I’ll be honest with you. Many photo editors work very quickly. They don’t get bogged down with trying to move sliders around in the most minute ways. They make big bold adjustments and then refine them as they go. One of the best methods for making a bold edit is to use Auto buttons when available. When you click on an Auto button, Photoshop decides what would look best for the scene based on an algorithm. Since the algorithm can’t tell what type of look you’re actually going for, further adjustments may be necessary. But really, taking advantage of an editing application’s automated correction feature can take a lot of work out of an edit.
In today’s very brief post, I’d like to follow up on what I shared yesterday. I’ll apply a Levels adjustment layer to an photograph of a fighter jet that looks like it needs some contrast. Within the Properties panel of the Levels adjustment, I’ll click on the Auto button to see how Adobe Photoshop would go about correcting the image. If I like the way it looks, I’ll leave it there. If I think it needs a bit more in the way of contrast or anything else, I’ll make those adjustments. This post is primarily meant to demonstrate how we, as editors, don’t need to start at the very beginning every single time we want to edit something. These applications we work in can save us a lot of time.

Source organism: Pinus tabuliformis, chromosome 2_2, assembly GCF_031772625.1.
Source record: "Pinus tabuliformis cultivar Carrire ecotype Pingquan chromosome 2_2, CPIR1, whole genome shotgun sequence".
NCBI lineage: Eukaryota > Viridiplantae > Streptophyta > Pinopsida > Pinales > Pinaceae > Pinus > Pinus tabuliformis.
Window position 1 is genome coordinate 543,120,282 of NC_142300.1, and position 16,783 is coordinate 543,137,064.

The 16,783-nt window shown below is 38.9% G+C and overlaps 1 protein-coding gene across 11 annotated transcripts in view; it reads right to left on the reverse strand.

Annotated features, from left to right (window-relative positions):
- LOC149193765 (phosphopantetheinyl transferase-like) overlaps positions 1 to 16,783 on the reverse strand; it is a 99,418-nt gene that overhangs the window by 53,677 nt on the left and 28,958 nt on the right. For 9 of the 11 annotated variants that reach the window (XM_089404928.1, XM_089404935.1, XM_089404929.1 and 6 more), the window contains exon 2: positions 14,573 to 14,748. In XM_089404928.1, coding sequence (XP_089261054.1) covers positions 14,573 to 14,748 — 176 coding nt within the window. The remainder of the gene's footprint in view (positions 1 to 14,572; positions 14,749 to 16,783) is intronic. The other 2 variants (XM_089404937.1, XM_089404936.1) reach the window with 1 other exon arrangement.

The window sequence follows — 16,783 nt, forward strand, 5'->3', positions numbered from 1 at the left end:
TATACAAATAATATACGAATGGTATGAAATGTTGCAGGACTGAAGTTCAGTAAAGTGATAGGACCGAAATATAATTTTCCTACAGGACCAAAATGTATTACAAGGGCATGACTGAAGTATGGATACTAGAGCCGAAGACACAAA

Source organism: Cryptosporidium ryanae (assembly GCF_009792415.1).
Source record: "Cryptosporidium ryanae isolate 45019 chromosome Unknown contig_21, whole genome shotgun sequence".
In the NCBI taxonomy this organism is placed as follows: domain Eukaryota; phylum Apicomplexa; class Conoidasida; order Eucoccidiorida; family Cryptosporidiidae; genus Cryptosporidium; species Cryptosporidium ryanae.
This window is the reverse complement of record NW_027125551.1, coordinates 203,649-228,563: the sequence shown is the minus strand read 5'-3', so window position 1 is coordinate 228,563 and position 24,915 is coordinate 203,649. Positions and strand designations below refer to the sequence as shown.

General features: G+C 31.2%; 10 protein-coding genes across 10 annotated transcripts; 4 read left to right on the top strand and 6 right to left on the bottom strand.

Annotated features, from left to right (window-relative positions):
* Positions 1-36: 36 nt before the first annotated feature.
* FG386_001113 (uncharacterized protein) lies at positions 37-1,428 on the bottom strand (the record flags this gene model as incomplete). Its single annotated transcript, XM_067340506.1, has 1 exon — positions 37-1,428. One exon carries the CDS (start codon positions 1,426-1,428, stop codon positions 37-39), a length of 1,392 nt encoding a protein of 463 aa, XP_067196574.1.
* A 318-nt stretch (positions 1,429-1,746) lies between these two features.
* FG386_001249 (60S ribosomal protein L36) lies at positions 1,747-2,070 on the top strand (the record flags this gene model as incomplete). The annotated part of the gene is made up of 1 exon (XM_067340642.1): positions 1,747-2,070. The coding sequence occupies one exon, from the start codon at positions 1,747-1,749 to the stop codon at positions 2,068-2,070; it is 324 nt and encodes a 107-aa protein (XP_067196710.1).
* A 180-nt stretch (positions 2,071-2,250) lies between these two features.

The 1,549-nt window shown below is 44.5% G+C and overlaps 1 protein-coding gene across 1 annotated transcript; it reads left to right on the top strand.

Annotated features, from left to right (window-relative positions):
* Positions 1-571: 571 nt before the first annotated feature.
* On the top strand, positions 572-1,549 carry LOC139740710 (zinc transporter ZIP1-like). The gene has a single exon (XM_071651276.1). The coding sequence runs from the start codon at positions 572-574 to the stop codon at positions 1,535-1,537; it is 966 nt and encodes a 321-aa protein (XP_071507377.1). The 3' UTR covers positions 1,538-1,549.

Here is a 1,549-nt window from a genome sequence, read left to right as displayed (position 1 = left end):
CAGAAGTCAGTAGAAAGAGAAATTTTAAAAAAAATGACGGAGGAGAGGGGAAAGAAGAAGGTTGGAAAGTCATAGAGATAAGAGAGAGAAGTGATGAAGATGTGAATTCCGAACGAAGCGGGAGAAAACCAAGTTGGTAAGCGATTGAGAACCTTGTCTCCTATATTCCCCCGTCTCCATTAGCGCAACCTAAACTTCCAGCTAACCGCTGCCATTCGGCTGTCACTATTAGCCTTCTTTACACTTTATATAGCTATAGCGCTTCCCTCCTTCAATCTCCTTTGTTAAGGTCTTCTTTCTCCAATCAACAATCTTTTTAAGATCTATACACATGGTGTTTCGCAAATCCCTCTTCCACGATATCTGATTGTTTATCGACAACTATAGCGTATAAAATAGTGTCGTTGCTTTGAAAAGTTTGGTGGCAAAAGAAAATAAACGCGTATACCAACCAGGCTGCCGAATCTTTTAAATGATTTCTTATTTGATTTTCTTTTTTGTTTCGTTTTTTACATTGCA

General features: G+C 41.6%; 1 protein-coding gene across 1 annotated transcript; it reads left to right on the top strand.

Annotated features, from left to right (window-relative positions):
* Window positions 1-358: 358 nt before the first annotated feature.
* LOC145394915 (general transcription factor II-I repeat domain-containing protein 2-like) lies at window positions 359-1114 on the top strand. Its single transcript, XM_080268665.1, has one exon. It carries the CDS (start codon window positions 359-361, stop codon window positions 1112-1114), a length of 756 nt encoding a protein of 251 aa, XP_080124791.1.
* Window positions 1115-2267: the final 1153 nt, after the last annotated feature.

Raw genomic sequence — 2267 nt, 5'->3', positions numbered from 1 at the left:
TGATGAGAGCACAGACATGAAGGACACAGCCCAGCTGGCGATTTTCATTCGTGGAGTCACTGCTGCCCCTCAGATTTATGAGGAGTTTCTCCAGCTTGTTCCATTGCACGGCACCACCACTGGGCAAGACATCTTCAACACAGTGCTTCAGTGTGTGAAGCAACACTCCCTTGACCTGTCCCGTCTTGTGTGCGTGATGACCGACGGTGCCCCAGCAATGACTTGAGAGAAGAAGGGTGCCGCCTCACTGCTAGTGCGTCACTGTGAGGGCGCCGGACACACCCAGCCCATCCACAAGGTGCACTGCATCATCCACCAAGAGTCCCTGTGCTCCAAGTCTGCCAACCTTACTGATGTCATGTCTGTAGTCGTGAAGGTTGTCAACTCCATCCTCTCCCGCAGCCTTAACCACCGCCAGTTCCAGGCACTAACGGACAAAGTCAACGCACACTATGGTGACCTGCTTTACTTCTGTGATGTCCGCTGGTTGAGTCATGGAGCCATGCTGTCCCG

Today’s Demo Image
Here’s what I have for today. I’m sure a lot can be done with this, but all I’m concerned with right now is adding a bit of flavor in the way of contrast, lightness and darkness where it matters.
Applying a Levels Auto Adjustment
I’m going to follow all the same steps to add the Levels adjustment layer as I did in my previous post. If you aren’t familiar with these steps, please go ahead and read through that here. Ignore the fact that I used a video clip in the previous demonstration. The steps are the same, whether it’s a video or image.
I’ve gone ahead and added the adjustment layer. The new layer is in position and the Properties panel is open.
As you can see from the above screenshot, I circled the Auto button in red. This is the button I’ll be clicking on in just a moment. Before I do that though, I would like to point out the histogram in this panel. Notice how there’s some dead space on either side of it. If I had to guess, Photoshop is going to move the black and white sliders inward, towards the spots where the curves begin. Just a hunch. Now let’s see what happens after I push the button.
Just as I suspected, the black and white sliders changed position to the points of being near just where the curves begin. The center midtones slider also moved. This is the important one; you can push this gray slider to make the overall image lighter or darker. I’ll go ahead now and make a few additional adjustments with these sliders until I find something I like. At least I have a starting point. I’ll also make some adjustments with the individual colors in the RGB drop-down, just as I did in my previous post. Let’s see what I can come up with.
How does that look? Not bad considering I did all this with just one adjustment layer. I began with the Auto button and then worked my way through the remaining options. This is the way many editors make changes to their photographs. As I said above, this process can save a lot of time and give some extra confidence while making changes. If you have any questions regarding this post, please let me know in the comment section below or in the discussion forum. Thanks for reading!